The paper deals with the problem of acoustic correction in historic opera theatres with the auditorium layout in the form of a horseshoe with deep underbalcony cavities limited with a semicircular wall surface. Both geometry of the cavities and excessive sound absorption determine acoustic phenomena registered in this area of the hall. The problem has been observed in the Theatre of Opera and Ballet in Lviv, Ukraine, where acoustic tests were carried out, simulation calculations performed, and finally a diffusion panel worked out designed for the rear wall of the underbalcony space. Acoustic measurements carried out after installation of the diffusers revealed favourable changes in the sound strength factor G within the range of medium and high frequencies in the underbalcony and auditorium centre area. By replacing textile tapestry with diffusion panels, a significant reduction of sound absorption was achieved for the frequency range above 1 kHz and an increase of uniformity of acoustic parameters registered in the hall. The method presented in the paper can be applied in historic halls of the similar type as well as contemporary rooms where there is a need for correction of acoustic flaws related to sound focusing or the echo effect.
Sound diffusers, in particular those based on changes in the phase of the reflected wave (Schroeder diffusers), have recently gained greatly in popularity in acoustics as an effective means to eliminate defects and improve the acoustic performance of interiors. This paper draws attention to a possibility of shaping acoustic parameters of sound diffusers and fundamental errors made in applying diffusers. Also, an often neglected issue of sound absorption by diffusers has been tackled. The presented results of laboratory measurements indicate a great significance of the diffusers' rigidity and geometry on their absorption coefficient at low frequencies. The effect of arrangement of elements on the diffusion coefficient was analysed for two types of elements based on the prime number N = 7.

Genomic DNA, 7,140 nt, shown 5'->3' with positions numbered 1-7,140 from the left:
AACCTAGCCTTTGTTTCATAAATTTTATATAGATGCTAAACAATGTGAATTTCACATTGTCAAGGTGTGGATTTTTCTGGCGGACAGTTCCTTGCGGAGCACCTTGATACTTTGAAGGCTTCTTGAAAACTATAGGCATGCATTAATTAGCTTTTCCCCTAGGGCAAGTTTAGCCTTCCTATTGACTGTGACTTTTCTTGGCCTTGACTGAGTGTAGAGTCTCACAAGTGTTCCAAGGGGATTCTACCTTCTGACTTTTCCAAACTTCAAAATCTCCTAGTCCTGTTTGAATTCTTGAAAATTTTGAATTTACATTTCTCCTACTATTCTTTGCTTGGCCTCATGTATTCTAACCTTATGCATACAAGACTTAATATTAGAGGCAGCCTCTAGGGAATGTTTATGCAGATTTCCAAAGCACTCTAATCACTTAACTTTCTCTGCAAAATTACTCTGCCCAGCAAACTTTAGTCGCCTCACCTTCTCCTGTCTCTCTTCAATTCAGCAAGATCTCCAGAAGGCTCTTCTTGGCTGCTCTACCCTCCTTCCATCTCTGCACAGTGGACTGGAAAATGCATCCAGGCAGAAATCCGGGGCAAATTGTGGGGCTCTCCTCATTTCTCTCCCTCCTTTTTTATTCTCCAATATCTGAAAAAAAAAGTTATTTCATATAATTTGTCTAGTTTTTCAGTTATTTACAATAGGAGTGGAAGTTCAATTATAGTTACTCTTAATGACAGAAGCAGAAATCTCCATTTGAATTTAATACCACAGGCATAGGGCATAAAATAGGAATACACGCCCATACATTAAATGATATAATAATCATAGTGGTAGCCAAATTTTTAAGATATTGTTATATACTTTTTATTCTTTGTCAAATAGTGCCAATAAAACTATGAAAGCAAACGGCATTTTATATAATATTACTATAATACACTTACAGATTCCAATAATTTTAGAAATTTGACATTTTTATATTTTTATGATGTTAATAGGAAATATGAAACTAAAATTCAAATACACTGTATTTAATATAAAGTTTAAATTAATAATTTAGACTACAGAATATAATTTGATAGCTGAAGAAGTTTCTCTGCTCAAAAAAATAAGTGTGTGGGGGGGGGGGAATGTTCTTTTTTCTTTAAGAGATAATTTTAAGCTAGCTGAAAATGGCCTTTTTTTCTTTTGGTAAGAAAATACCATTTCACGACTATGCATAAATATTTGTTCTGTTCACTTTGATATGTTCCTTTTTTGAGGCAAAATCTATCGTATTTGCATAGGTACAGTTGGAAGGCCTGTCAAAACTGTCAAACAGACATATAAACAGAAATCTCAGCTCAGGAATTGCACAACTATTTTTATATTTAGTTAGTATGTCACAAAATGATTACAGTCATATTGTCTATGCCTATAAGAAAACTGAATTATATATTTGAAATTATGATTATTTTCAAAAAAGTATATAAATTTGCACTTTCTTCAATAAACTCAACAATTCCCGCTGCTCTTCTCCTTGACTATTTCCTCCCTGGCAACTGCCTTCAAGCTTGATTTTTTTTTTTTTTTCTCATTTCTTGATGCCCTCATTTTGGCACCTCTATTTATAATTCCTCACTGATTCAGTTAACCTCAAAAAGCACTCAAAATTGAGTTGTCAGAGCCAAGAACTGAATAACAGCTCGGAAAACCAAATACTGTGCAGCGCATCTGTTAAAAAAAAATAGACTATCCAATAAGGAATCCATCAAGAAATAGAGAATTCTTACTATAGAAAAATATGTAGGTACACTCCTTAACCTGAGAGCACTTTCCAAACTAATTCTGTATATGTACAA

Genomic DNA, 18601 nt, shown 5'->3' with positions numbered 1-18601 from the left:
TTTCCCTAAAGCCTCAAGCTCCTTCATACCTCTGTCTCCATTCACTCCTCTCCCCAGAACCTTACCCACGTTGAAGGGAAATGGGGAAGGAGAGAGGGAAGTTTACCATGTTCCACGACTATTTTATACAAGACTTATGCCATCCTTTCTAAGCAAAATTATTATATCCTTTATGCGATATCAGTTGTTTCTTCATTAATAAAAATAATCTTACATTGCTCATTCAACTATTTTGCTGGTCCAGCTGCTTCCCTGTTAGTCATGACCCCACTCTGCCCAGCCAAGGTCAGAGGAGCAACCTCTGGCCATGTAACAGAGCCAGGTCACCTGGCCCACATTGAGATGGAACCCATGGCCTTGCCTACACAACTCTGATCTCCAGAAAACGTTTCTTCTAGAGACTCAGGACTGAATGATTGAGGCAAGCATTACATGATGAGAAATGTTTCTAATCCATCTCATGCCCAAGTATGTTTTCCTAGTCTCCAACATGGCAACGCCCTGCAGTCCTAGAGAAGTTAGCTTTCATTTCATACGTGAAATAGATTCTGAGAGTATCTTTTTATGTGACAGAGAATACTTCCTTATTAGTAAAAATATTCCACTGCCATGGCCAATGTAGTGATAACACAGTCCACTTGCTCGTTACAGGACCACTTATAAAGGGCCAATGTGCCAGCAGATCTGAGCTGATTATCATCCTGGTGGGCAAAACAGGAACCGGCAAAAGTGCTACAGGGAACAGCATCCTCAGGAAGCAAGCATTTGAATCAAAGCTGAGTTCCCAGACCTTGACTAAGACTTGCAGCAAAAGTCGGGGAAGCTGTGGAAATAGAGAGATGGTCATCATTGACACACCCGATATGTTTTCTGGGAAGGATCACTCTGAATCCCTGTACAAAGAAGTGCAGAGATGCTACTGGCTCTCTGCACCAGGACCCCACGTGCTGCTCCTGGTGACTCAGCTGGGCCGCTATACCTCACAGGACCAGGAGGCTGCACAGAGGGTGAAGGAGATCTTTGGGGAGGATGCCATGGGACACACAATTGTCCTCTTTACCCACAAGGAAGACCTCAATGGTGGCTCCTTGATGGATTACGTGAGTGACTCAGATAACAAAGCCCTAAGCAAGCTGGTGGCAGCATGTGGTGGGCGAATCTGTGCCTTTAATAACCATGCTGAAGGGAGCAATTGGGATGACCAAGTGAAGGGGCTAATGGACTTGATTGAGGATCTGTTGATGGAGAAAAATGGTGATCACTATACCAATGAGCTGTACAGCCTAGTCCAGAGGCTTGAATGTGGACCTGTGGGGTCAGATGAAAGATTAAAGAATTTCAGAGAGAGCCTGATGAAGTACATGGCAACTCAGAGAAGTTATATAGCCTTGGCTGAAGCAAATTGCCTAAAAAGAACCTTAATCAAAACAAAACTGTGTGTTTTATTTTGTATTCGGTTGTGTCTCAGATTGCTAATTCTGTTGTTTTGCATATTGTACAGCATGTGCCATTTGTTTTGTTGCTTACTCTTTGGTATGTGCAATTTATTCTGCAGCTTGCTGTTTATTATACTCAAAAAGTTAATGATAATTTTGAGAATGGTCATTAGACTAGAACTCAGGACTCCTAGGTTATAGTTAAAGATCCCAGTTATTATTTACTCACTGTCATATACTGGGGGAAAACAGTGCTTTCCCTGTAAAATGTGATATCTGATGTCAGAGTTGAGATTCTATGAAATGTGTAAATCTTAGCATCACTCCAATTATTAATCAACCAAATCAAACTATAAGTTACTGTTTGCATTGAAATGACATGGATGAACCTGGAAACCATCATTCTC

Reflecting structures placed over the stage in auditoria and concert halls should provide sound reflection in a way that enhances sound emission from the stage without causing acoustic defects in the interior. Model studies conducted by the authors were used to determine the relative level of sound reflection by reflecting structures as a function of frequency for a number of geometric configurations and materials. Analysis of the results allowed drawing conclusions about the effect of modifications of the ceiling over the reflecting panels on the quality of the sound reflected from them. It was shown that modification of the ceiling over the reflecting panels by employing highly sound absorbing materials significantly improved the characteristics of the reflected sound. Also, certain configurations of elements located in the space under the ceiling should be avoided, as the experiments indicated the occurrence of adverse acoustic effects.
This paper presents a mechanical positioning system for a measuring microphone designed for acoustic studies in anechoic and reverberation chambers at the Department of Mechanics and Vibroacoustics, AGH. The results are discussed in the context of mechanical positioning and its impact on the outcome of the execution of individual measurement procedures. Moreover, areas for research were identified and solution concepts shown for further development of the automation of acoustic measurements in different research rooms in order to reduce the human involvement in them.